Maines' Senator Susan Collins said this morning, it's very likely she will vote to hear witnesses. Alaska Senator Lisa Murkowski says she wants to hear Bolton's account. Utah Senator Mitt Romney told reporters today, I want to hear from John Bolton. So now this evening, The Wall Street Journal and several other outlets are reporting that in a private Republican caucus meeting tonight, that Senator -- Senate Majority Leader Mitch McConnell told his caucus that right now he does not have the votes to block impeachment witnesses.
Joining me now for more on where things stand on this in the Senate, Carol Lee, NBC News Correspondent, Robert Costa, National Political Reporter for The Washington Post. Carol, I'll begin with you. A lot of conflicting reports and conflicting characterizations, I think, in the kind of (INAUDIBLE) way of what went on in that meeting. What's your reporting indicate about where things stand?
CAROL LEE, NBC NEWS CORRESPONDENT: Well, our understanding and our whole team's understanding is that it's -- they don't have the votes for now. That basically you don't have a number of majority that it says no witnesses. And so you have a number of people who are senators who are still on the fence. And there's this push to try to say, well, we'll take a -- we want to -- what you're hearing people say is now is you know, we want to hear that question and answer a portion of this trial, and then maybe we'll get to vote.
So I think the piece to underscore is that it's for now. And at the same time, you know, each day that goes by, it potentially gets harder depending on what new things come out, new revelations, as we've seen. And potentially each day that goes by, it might get a little easier if nothing else comes out and this sort of pressure begins to wane a little bit on Senate Majority Leader Mitch McConnell.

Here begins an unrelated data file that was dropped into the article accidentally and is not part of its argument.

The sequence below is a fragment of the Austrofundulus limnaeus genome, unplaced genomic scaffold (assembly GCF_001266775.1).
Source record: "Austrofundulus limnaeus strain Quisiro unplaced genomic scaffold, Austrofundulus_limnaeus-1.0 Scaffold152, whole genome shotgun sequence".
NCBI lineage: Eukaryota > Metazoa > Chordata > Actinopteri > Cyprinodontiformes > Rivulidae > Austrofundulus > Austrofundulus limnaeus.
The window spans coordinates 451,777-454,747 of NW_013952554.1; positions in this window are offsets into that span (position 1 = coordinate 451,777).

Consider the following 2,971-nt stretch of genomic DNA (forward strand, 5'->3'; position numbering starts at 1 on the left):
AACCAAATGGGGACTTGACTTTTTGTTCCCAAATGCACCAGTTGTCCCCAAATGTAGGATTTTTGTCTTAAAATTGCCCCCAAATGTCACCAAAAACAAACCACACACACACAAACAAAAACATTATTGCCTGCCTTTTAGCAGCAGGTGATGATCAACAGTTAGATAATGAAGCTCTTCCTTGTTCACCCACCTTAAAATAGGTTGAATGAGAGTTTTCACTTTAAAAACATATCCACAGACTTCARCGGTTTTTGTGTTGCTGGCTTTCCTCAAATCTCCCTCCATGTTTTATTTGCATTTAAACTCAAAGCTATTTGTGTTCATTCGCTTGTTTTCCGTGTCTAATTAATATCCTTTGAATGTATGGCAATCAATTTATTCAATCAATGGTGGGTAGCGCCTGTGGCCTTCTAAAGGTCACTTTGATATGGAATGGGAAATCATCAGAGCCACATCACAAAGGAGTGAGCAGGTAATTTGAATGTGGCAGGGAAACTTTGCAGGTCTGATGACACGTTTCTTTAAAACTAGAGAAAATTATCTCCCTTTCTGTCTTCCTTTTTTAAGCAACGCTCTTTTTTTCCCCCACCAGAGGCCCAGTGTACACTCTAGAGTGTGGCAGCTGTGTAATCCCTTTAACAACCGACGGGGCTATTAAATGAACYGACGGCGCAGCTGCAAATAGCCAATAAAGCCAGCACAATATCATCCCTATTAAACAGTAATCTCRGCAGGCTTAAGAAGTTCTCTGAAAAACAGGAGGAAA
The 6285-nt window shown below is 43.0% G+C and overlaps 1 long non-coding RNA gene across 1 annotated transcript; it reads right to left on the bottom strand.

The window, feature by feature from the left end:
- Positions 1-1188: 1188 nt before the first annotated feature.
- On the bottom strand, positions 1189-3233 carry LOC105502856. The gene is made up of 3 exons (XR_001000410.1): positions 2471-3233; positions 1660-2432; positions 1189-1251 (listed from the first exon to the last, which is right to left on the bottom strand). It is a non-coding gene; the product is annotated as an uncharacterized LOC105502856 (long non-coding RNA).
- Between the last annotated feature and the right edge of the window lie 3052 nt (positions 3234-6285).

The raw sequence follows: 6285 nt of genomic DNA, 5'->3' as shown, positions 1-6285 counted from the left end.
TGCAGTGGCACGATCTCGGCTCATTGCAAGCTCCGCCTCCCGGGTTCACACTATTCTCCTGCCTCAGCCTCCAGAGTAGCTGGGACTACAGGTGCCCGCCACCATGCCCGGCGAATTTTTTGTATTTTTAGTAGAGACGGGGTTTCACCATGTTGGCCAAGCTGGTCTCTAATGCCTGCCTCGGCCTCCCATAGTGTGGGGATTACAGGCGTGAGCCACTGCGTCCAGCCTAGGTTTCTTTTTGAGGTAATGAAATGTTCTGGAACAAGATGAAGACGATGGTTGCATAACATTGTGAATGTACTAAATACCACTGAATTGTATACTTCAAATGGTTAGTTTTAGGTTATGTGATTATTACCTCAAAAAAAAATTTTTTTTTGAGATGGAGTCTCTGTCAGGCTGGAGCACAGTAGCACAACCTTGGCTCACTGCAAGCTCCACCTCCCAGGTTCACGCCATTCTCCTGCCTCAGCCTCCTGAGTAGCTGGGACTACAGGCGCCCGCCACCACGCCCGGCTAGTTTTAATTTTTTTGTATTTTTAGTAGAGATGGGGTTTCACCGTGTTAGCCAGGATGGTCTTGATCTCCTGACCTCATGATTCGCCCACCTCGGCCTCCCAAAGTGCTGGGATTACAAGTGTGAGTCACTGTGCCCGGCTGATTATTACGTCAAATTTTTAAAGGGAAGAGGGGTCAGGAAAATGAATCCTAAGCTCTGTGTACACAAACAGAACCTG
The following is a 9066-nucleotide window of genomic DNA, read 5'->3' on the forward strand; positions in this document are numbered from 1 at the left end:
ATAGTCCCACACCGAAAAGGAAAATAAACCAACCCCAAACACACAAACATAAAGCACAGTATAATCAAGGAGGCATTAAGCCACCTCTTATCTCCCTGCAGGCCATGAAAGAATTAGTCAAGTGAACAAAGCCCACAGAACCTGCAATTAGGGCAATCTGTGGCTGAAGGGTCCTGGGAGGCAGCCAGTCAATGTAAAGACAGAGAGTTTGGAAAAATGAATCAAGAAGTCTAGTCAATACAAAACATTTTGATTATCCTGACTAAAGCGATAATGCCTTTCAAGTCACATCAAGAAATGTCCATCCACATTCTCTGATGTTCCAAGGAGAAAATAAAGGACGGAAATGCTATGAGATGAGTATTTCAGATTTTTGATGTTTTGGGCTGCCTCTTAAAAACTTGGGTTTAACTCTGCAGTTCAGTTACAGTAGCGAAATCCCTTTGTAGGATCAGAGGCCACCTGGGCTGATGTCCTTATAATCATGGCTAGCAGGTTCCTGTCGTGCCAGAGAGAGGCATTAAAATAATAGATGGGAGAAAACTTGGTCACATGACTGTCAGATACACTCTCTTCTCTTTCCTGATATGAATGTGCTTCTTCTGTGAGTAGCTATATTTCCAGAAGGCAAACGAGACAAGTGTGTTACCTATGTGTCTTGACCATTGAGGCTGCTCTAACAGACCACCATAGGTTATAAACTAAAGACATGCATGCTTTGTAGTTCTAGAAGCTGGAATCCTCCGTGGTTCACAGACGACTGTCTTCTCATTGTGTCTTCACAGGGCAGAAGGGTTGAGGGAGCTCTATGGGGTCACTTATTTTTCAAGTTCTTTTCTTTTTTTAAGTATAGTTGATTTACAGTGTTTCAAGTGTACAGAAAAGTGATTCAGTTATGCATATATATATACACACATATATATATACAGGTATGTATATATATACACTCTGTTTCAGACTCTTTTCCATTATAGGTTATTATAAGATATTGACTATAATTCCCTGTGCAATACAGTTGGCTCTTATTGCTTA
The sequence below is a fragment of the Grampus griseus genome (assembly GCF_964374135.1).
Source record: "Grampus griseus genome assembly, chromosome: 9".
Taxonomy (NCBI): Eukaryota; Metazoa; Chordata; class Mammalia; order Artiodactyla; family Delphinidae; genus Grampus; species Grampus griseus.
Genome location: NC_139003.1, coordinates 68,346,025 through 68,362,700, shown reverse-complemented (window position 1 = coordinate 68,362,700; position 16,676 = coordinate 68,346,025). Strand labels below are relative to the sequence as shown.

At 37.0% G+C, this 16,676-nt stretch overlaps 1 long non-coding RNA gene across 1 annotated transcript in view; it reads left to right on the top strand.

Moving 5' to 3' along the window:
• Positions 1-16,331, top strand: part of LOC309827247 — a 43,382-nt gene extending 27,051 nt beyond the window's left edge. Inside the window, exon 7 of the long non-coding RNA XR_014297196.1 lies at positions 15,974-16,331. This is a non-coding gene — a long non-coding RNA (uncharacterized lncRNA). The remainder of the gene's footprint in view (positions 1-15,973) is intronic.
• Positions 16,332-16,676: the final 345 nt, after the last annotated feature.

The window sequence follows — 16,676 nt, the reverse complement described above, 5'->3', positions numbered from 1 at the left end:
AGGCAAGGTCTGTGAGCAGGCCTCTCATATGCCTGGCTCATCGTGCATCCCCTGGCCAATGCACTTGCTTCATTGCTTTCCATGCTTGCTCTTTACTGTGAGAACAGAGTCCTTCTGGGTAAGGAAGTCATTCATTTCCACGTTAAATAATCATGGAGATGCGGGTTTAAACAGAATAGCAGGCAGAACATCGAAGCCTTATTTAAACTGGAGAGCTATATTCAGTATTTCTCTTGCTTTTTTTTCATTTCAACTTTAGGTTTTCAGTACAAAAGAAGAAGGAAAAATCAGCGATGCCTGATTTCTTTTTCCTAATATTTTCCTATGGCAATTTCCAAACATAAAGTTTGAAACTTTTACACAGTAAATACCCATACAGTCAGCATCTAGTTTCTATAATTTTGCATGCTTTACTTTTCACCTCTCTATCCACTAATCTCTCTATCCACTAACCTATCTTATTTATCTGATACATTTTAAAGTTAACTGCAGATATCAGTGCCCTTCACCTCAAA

But as of right now, he's in a tough spot, and clearly doesn't have the votes that he would like to have. But that's not because he has a bunch of hard nose. It's more that he has some people who are not quite sure yet.
HAYES: Robert, what's your reporting suggest?
ROBERT COSTA, NATIONAL POLITICAL REPORTER, WASHINGTON POST: I was down by the Senate trains in the basement of the Capitol and a senator pulled me aside, a Republican, after the meeting, and he said, "Mitch wants this done." And the whole take out, the readout of this meeting is that yes, McConnell said to his members, he doesn't have the votes to prevent witnesses from coming before this trial. But it really was politically, based in my conversations with GOP senators, speak now or forever hold your peace moment for Senate Republicans.
McConnell is essentially saying to the Republicans, if you want witnesses, you better speak out now publicly. He warned against it. In a way, he said it's going to cause a fallout. It's going to cause a projected witness fight, and he wants to move by the end of this week to acquit the president if at all possible without witnesses. But if he's going to have a fight, he wants to know about the fight as soon as possible.
HAYES: I thought this was an interesting reporting Carol from the Wall Street Journal. And I should say that Martha McSally's office has already taken some issue with this characterization, but I'll read it. Senators Cory Gardner of Colorado, Martha McSally of Arizona, and Thom Tillis of North Carolina who face competitive races in the fall, address their colleagues in the meeting, people familiar with the matter said. Gardner said, a longer trial would lead to more Democratic attacks, according the spokesman.
Meaning, basically, like let's get this done. We're already sort of halfway in on the cover-up, we might as well just finish it as soon as possible.
LEE: Well, and you know, they're not the only ones that feel that way. The White House feels that way. You know, there's -- and you saw that just in the difference in the amount of time the President's legal team and the House -- the House members spent on their allotted time. They didn't use it in the -- to the same extent. And that's been part because they just really want to move this along and there's a lot of pressure coming in for the White House.